Cancer care and treatment can be costly. It can take a toll on your health, your emotions, your time, your relationships, and your finances. Sometimes, there might be unexpected charges that your health insurance might not cover fully. You might also feel as if you don’t have the energy to deal with cancer and talk about money, too. You might want to ask a trusted friend or family member to keep track of costs for you. Ask this person to go with you to doctor visits and help with these discussions.
Here are some tips on what costs you might be able to expect and some ideas on how to plan for, ask about, and discuss treatment costs with your health care team.
Medical expenses of cancer treatment
Learn as much as you can about cancer and your cancer treatment before it starts. Remember that each person's experience and treatment is different. So, learning and asking questions will help you know what to expect for your situation. It can also help you plan for and deal with the costs related to your care.
Many people with cancer have medical expenses for things like:
- Provider office visits
- Clinic visits for treatments
- Lab tests (blood tests, urine tests, and more, which are usually billed separately)
- Procedures (for diagnosis or treatment, which can include room charges, equipment, different doctors, and more)
- Imaging tests (like x-rays, CT scans, and MRIs, which may mean separate bills for radiologist fees, equipment, and any medicines used for the test)
- Radiation treatments (implants, external radiation, or both)
- Drug costs (chemo or other medicines that treat your cancer that may be inpatient, outpatient, prescription, non-prescription, and procedure-related)
- Hospital stays (which can include many types of costs such as drugs, tests, and procedures as well as nursing care, doctor visits, and consults with specialists)
- Rehabilitation expenses
- Surgery (surgeon, anesthesiologist, pathologist, operating room fees, equipment, medicines, and more)
- Home care (can include equipment, drugs, visits from specially trained nurses, and more)
- Specialist referrals (other specialty doctors, physical therapy, and others)
- Transportation costs (This may include the cost of travel to receive treatment, be it by car, plane, train, cab, or bus. In some hospitals or clinics, you may have to pay for parking).
- Some patients need hotels or lodging during treatment. The American Cancer Society might be able to help if you need lodging closer to treatment.
What to ask about the costs of your cancer treatment
Talk with your health care team. They’ll usually know who can help you find answers to your questions, including questions about the costs of your treatment. Here are some questions you can ask about costs. Choose the ones that relate to you and your treatment.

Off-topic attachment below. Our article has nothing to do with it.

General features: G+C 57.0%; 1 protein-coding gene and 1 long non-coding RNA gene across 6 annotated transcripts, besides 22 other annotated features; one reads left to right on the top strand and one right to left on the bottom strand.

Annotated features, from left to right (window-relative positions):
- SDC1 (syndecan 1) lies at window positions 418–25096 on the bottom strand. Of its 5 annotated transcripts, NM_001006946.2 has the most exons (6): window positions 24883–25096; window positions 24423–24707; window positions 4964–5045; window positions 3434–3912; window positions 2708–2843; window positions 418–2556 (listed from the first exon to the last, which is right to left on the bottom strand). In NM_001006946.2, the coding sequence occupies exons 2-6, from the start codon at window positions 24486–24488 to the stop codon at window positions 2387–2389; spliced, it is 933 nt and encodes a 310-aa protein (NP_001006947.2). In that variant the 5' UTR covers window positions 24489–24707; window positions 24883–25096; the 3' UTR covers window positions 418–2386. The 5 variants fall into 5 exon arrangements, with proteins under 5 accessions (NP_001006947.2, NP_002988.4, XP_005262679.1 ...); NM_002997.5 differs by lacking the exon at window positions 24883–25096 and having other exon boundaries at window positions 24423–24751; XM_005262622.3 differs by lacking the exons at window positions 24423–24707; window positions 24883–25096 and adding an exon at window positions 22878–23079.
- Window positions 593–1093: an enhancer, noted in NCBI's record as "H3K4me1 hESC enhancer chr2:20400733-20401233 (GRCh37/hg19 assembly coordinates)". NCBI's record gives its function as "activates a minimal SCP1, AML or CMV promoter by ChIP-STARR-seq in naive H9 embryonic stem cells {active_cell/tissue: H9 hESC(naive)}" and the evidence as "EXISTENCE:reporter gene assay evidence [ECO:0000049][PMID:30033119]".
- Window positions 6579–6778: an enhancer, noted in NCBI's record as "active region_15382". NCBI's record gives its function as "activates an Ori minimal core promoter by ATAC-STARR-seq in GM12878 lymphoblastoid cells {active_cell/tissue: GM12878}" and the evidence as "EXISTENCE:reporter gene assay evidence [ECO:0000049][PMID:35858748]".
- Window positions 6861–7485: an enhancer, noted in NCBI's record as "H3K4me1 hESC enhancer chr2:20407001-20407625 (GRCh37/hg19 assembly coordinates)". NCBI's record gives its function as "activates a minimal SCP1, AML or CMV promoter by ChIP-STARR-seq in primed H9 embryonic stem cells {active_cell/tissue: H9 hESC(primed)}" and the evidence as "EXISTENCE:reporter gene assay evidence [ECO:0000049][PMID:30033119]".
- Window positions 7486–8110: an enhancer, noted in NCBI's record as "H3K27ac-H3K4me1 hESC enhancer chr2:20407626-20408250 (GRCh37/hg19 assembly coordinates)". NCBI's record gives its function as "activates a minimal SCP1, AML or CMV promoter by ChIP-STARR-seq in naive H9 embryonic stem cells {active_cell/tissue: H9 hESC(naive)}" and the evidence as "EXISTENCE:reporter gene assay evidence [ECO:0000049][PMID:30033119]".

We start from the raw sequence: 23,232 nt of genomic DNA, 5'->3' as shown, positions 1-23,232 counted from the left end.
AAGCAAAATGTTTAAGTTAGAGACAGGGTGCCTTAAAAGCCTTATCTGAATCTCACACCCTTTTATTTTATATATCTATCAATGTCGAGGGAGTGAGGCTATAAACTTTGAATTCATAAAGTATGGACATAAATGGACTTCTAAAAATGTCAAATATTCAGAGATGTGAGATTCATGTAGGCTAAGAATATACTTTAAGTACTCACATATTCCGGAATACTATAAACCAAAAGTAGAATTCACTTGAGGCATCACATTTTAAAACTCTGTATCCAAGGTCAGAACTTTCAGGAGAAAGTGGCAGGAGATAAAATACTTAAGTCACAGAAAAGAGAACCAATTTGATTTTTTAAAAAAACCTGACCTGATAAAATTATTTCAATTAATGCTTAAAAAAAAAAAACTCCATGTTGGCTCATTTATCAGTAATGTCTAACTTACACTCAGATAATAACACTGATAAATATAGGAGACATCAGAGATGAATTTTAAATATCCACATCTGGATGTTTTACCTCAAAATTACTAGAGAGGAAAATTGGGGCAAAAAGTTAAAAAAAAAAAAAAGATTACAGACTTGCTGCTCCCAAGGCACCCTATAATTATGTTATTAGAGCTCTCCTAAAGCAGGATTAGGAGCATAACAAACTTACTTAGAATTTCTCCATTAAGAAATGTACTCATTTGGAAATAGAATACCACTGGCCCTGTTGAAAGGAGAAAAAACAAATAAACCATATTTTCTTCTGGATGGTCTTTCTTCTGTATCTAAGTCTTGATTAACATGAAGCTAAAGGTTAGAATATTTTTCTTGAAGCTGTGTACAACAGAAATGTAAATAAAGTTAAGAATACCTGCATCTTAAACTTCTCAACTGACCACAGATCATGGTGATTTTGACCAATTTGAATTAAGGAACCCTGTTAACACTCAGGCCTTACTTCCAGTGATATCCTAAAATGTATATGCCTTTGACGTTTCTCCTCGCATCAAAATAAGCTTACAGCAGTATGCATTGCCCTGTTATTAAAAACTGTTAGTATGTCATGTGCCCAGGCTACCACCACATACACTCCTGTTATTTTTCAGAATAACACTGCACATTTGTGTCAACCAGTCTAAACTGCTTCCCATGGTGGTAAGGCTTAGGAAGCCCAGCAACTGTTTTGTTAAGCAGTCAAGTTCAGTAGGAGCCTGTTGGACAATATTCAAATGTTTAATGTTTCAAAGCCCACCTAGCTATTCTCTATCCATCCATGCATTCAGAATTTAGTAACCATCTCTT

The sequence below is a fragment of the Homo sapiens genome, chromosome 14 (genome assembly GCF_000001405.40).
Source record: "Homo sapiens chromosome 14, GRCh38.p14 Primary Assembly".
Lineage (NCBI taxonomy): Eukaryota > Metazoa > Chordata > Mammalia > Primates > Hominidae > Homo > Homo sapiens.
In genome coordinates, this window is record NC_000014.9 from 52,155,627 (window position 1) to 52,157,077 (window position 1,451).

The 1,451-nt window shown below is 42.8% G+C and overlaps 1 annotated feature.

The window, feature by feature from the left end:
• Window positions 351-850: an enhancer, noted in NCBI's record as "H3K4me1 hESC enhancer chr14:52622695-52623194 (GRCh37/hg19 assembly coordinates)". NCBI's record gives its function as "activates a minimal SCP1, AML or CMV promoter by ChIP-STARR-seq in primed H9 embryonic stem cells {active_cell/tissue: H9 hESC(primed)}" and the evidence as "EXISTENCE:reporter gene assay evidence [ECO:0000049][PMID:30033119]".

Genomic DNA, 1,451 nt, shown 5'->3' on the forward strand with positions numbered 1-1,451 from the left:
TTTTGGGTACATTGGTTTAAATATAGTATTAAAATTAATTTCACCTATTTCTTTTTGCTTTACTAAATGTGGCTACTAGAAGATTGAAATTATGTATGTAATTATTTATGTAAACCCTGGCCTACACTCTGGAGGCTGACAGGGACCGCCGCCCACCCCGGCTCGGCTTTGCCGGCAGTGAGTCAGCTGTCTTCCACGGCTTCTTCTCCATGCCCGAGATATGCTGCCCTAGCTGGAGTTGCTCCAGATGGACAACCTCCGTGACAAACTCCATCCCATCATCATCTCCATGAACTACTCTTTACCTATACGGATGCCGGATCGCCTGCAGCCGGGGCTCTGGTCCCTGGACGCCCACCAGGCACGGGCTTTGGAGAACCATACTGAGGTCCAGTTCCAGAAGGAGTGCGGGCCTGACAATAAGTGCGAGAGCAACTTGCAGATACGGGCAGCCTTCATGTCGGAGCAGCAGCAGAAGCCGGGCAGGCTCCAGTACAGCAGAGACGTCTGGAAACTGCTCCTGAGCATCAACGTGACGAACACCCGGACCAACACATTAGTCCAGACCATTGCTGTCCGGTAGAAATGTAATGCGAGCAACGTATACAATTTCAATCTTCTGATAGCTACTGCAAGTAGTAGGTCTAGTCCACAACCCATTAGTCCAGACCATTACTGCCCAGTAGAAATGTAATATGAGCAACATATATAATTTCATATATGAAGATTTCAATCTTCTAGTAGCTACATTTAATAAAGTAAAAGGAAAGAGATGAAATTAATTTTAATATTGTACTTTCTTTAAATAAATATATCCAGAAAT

- How long will I need to be treated and what is the estimated total cost of my proposed treatment plan? Are there any treatment options that might cost less, and how well will they work?
- For each of my treatment options, how much will my insurance pay and how much will I have to pay myself?
- Does my health insurance company need to pre-approve or pre-certify any part of the treatment before I start?
- Is there any way I can get help paying for my treatment? Who can I talk to about financial assistance or help setting up a payment plan?
- Where will I get treatment? In the hospital, your office, clinic, or at home?
- If you are taking chemotherapy by mouth, find out how much the prescriptions might cost and if your health care team knows of patient assistance plans that can help pay for the cost of your prescriptions.
- Find out from your health care team what other prescription drugs you may need along with your cancer treatment, such as drugs to prevent nausea, treat pain, help with anxiety, or to control diarrhea. You might call a few pharmacies to get an idea of where you can get the best price.
- If you have to stay in the hospital for any of your treatment options, find out if your insurance company needs to pre-approve or pre-certify any services that you will receive during your hospital stay. Find out how much your stay might cost and if you will need services such as rehabilitation or home health care after you leave the hospital.
What to ask about health insurance coverage of your treatment
Out-of-pocket costs are those you have to pay because your health insurance doesn’t or after your insurance company has paid its portion. These costs can add up quickly and may make it hard for you to pay for other things you need. You’ll want to be sure that your health insurance company pays or reimburses the bulk of your medical expenses. This means you’ll need to
- Know the terms of your insurance policy.
- Be aware of preferred or network doctors, hospitals, or clinics according to your policy.
- Keep careful records of your health care costs